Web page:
I don't want to denounce The Little Mermaid entirely, because it does succeed in showing us an imaginative fantasy world with wonderful writing and fun songs. "Under the Sea" is just plain infectious. It says a lot about The Little Mermaid that the movie escapes academia's attacks because the warmth and sweet writing are able to mask its deficiencies so well, and for those reasons, I'm rating in the positive because, hell, I like this movie too. I can't pretend the flaws weren't apparent to me even when I was a young kid, though, so I can't place this on the level of a lot of Disney's other work. It's standard, which means it's worth a few watches whenever it pops up on The Disney Channel, but if I write up a list of great animated movies - and believe me, I LOVE animated movies - I'm leaving The Little Mermaid off for sure.]]> Mon, 9 Dec 2013 16:24:49 +0000
<![CDATA[ Shrek Learns About Christmas]]>
The animation is good and the vocal talents from the Shrek movies do the voices of their respective characters. However, I didn't find the special to be as funny or entertaining as some of the other Shrek specials. I was also discouraged that the special didn't focus much on the "giving" aspect of the season (family is the big catch word in the special). Also, the special is rather short with a total running time of about 23 minutes. Despite this, I did enjoy watching it and found it somewhat entertaining. I like SCARED SHREKLESS better, but SHREK THE HALLS is ok.]]> Sat, 7 Dec 2013 17:29:06 +0000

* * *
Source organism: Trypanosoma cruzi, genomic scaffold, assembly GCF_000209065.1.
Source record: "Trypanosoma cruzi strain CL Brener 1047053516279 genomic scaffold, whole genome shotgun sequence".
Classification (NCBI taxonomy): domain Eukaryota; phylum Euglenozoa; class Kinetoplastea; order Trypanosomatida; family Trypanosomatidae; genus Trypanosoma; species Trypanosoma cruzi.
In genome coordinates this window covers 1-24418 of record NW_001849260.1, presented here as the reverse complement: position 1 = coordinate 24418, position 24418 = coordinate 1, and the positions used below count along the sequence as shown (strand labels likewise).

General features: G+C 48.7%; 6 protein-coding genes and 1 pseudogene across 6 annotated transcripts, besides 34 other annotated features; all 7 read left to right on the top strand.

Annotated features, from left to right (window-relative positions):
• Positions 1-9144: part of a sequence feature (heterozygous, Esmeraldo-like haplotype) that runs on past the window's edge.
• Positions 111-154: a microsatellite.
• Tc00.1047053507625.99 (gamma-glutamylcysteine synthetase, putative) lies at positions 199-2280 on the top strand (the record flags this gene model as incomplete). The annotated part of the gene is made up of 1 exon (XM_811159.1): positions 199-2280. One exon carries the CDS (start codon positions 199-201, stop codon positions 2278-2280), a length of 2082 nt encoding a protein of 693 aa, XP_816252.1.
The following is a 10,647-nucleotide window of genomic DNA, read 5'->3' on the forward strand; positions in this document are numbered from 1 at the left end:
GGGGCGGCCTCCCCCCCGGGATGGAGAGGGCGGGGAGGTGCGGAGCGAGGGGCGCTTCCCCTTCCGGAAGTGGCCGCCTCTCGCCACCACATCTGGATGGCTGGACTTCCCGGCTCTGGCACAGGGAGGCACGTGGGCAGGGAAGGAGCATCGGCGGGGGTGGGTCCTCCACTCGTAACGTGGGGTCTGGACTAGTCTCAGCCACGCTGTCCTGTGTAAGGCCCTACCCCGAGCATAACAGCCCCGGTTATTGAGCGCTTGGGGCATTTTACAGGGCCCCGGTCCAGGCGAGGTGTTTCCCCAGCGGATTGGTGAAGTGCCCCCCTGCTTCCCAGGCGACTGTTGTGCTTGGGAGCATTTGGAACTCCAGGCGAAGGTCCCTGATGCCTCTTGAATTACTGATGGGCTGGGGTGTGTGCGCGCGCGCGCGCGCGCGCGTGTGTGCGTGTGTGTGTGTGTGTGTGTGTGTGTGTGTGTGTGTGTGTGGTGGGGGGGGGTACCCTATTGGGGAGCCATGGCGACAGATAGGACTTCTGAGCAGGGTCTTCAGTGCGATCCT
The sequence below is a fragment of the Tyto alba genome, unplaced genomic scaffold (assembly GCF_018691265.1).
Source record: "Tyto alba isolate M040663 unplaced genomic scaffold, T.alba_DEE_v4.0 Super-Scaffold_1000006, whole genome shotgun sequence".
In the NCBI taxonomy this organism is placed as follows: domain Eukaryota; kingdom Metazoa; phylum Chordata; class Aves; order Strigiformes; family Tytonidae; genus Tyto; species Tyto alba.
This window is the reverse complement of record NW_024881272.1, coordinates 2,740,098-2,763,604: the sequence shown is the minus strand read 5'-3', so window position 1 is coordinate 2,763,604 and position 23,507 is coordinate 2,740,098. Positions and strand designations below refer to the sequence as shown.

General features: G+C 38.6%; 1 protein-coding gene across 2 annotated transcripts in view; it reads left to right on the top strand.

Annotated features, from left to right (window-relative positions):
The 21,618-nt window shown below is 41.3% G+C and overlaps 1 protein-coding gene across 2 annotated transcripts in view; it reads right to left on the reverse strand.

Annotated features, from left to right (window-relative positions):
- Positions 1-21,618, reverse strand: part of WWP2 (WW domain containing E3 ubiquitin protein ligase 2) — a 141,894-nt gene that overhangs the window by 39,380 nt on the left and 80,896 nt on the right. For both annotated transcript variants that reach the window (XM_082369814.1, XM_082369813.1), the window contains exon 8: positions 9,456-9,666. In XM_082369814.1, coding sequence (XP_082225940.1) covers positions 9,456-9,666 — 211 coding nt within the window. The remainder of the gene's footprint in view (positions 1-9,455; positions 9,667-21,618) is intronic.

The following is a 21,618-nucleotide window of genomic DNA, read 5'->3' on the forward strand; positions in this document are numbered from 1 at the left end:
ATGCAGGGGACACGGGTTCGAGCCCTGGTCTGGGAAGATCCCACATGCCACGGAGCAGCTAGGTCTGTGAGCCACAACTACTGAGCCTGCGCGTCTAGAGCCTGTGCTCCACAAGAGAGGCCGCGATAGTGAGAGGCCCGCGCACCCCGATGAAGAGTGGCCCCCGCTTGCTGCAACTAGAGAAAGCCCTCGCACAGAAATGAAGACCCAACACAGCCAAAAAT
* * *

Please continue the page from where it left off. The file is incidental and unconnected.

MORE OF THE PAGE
<![CDATA[The Flintstones Quick Tip by RabidChihuahua]]>
Give me a classic Tex Avery or Looney Tunes cartoon instead.]]> Sun, 31 Mar 2013 06:11:49 +0000
<![CDATA[ Impressive Debut Film in a Fiercely Competitive Arena]]>
Additionally the film has managed to establish itself so firmly in the world's collective psyche that not only is a sequel in the works for 2013 but also a spin-off film based on the minions for the following year. Not bad at all for a firm with only three titles to its entire roster at present (the other two being a CG/ live action hybrid called Hop and a second full CG feature, Dr. Seuss' The Lorax).

But enough about Illumination and their meteoric rise to legitimate competition to industry heavy hitters Pixar, DreamWorks, Sony Imageworks and Blue Sky, you are surely reading this review to learn more about the movie itself. But before we get to that, consider Despicable Me's modest budget of $69-mil. If that sounds like a lot to you, the average budget of a modern CG feature from the likes of some of the companies mentioned above is roughly $150-million with some even dwarfing that amount (fellow 2010 CG entry Toy Story 3 cost a staggering $200-million for example). Obviously this makes Despicable Me's current gross of $543,113,985 even more impressive! Okay now I'm done talking about Illumination, honest.

Despicable Me tells the tale of a villain getting up there in years who is feeling the squeeze put on by young up and coming evil-doers like the smug & tech-crazy Vector. So as to one up Vector and raise the bar of villainy so high that no other baddie can ever compete, antagonist/ protagonist Gru hatches a scheme straight off the pages of a comic book: He'll steal the moon!